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B.C. premier-elect Christy Clark pauses during a news conference at her office in Vancouver on May 15, 2013, after winning a majority in the provincial election Tuesday.

Darryl Dyck/The Canadian Press

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The stunning reversal of fortunes for Liberal Premier Christy Clark changes the script on the future of oil sands pipelines through British Columbia – from outright opposition of the provincial government if the NDP's Adrian Dix had taken power, to a definite maybe under a surprisingly-re-elected Ms. Clark.

The Harper government now has an opportunity to win the B.C. government's support for two proposed oil-sands export projects, Enbridge Inc.'s Northern Gateway with a terminus in Kitimat, and Kinder Morgan's TransMountain expansion that ends in Vancouver harbour.

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But the route to agreement is tricky. Ottawa will have to manoeuvre as skillfully as the pilot of an ultra large crude carrier navigating the narrow Douglas Channel heading to Kitimat's port.

And this isn't a government known for its deft touch. To date its approach on energy and pipeline controversies appears to have been borrowed from George W. Bush's stance after 9-11: "You're either with us or against us."

Ms. Clark has been remarkably consistent on the pipeline controversy, at least since last summer when she laid down five conditions that proponents would need to meet to win her government's endorsement.

(That contrasts with Mr. Dix who late in the campaign flip-flopped on the TransMountain proposal, rejecting it outright after initially saying it needed to be reviewed.)

The conditions include a recommendation from the National Energy Board joint review panel to proceed; addressing First Nations' consultation and treaty rights; implementing world-leading environmental standards for both the tanker traffic and the pipeline, and last but far from least, receiving a "fair share" of the economic benefits.

On the surface, Ms. Clark would appear persuadable. She campaigned on an "economy-first" platform and ridiculed Mr. Dix's interventionist, environmentalist positions that she said would bring the provincial economy to a halt. But while oil-sands expansion and market diversification is a prominent part of Prime Minister Stephen Harper's "economy first" approach, the Liberal premier sees little benefit to her province from the pipelines. And there is some risk to the existing economic base on the northerly coast, where First Nations have developed fisheries and other sustainable industries.

Still, her five conditions lay out a pathway to agreement.

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The Northern Gateway joint review panel is scheduled to report to cabinet by the end of the year and, may well give the project a qualified approval, but with a long list of conditions. The federal cabinet – which gave itself final authority over the decision – will have to take those conditions seriously to meet Ms. Clark's first condition.

On marine and land-based spill prevention and response, Ottawa has already taken some action to strengthen standards, though critics argue that cuts to federal departments will mean a lack of enforcement. It raised the number of inspections that foreign vessels would be subject to; required local piloting in treacherous waters; increased penalties for marine and pipeline violations and created a Tanker Safety Expert Panel to recommend further measures. The Northern Gateway review panel will doubtless have other recommendations, if it approve the project.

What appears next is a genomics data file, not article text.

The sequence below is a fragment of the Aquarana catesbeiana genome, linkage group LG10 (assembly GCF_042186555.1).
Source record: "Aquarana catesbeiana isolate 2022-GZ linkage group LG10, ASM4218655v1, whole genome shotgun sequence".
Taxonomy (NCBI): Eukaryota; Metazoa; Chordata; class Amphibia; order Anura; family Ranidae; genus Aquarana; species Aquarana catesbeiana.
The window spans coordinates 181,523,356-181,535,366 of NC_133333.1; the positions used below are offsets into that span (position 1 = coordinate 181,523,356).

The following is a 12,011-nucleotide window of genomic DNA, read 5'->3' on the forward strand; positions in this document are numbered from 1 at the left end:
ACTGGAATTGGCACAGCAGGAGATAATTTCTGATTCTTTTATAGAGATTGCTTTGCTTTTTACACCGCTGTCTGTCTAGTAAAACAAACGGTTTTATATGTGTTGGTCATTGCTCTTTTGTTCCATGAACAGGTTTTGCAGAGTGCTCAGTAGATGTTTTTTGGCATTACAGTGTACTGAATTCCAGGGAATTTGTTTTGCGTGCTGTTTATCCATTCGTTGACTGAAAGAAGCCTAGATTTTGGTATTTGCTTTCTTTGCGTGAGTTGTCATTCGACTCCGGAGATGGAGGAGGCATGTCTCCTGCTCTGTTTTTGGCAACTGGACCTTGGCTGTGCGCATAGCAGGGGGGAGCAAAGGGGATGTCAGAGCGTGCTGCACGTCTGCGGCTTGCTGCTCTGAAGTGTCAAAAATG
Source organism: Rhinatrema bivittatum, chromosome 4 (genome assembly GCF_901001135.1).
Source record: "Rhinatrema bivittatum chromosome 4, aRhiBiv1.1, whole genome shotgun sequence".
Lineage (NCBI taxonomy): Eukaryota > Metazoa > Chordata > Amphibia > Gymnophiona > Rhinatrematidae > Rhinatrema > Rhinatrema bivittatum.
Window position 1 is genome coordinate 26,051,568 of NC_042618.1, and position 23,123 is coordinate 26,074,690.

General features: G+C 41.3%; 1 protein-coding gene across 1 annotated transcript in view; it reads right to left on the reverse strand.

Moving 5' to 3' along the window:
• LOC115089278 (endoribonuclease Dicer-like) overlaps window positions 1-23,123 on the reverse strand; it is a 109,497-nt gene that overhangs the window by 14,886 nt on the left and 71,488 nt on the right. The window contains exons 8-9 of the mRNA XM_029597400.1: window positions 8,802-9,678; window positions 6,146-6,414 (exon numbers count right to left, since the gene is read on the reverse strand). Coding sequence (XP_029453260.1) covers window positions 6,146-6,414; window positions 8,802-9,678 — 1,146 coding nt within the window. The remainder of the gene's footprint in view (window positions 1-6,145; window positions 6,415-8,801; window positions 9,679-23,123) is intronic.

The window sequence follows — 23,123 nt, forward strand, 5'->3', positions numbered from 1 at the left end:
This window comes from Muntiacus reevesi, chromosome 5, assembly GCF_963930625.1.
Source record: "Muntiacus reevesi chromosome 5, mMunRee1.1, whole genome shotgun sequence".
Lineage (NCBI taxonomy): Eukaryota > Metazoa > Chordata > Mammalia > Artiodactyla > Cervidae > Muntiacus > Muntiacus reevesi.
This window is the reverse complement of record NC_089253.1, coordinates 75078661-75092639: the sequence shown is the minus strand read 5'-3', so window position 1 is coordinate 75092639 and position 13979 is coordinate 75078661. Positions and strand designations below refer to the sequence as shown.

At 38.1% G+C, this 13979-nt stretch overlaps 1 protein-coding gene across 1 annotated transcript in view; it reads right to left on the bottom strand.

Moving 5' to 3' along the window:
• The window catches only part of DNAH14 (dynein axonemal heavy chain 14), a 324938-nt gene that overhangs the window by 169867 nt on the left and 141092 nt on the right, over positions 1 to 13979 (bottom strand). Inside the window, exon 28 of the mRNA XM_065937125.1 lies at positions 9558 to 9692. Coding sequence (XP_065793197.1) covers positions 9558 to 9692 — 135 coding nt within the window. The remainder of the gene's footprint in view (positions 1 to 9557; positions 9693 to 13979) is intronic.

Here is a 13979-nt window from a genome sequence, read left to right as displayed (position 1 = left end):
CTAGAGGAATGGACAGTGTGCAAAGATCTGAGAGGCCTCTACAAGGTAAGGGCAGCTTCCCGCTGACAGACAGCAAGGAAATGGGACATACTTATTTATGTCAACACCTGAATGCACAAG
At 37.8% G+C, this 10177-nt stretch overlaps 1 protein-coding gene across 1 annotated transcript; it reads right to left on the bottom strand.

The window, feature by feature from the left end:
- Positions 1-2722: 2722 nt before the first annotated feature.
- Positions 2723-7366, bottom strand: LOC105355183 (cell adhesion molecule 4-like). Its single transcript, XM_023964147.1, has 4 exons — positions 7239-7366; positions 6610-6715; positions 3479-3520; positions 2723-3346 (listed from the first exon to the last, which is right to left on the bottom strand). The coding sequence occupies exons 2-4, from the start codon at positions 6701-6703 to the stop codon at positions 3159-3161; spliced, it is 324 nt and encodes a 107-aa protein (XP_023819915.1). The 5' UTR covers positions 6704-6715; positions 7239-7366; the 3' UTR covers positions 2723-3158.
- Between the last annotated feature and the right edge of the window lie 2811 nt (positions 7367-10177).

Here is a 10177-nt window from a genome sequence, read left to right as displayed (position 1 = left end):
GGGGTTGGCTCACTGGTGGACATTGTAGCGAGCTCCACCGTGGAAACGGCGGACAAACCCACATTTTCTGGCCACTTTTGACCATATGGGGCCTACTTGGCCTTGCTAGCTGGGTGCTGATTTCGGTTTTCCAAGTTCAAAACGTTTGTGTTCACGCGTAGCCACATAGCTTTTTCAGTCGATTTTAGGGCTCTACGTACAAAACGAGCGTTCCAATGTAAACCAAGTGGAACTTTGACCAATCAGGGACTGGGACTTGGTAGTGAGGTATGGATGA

Ms. Clark has condemned a federal move to close a Coast Guard station near Vancouver, and vowed there would be no provincial support for the TransMountain expansion unless Ottawa reverses the decision. It remains to be seen what exactly it will take to satisfy the Premier on her environmental issues, but some appeasement on the financial issues could go a long way in winning her endorsement of Ottawa's safety regime.

The really tough conditions involve progress on First Nations' concerns, and the economic benefits.

The Harper government has appointed a special envoy, veteran B.C. lawyer Doug Eyford, to recommend ways Ottawa and the industry can assuage aboriginal concerns about resource development, and the pipelines specifically. And while opposition to the Gateway line has been noisy and apparently solid, it may be possible to provide enough concessions to enough communities to claim success.

That leaves Ms. Clark's demand for a "fair share." It's hard to see how that can be addressed – Alberta Premier Alison Redford has ruled out any revenue sharing on royalties, and Mr. Harper shown no interest in a special financial deal. B.C. says the pipeline will generate $81-billion in addition provincial and federal tax revenues over 30 years, and the province would receive only 8.2 per cent of that.

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Both Ottawa and Alberta are loath to set a precedent to providing economic benefits to provinces to allow pipelines to cross their territory – especially given the new proposals to ship western crude through Saskatchewan, Manitoba, Ontario, Quebec and New Brunswick to Atlantic basin markets.

B.C. has already pledged to raise tax on liquified natural gas production and exports, and Ms. Clark may find ways to boost property taxes or other revenues from the pipeline and loading terminals.

But at the end of the day, it is not even clear the federal government needs British Columbia's agreement to approve Northern Gateway and TransMountain projects. In the absence of Ms. Clark's endorsement, Mr. Harper may simply choose the high-political-risk strategy: proceed unilaterally and damn the torpedoes.

Shawn McCarthy covers energy in the Ottawa bureau.

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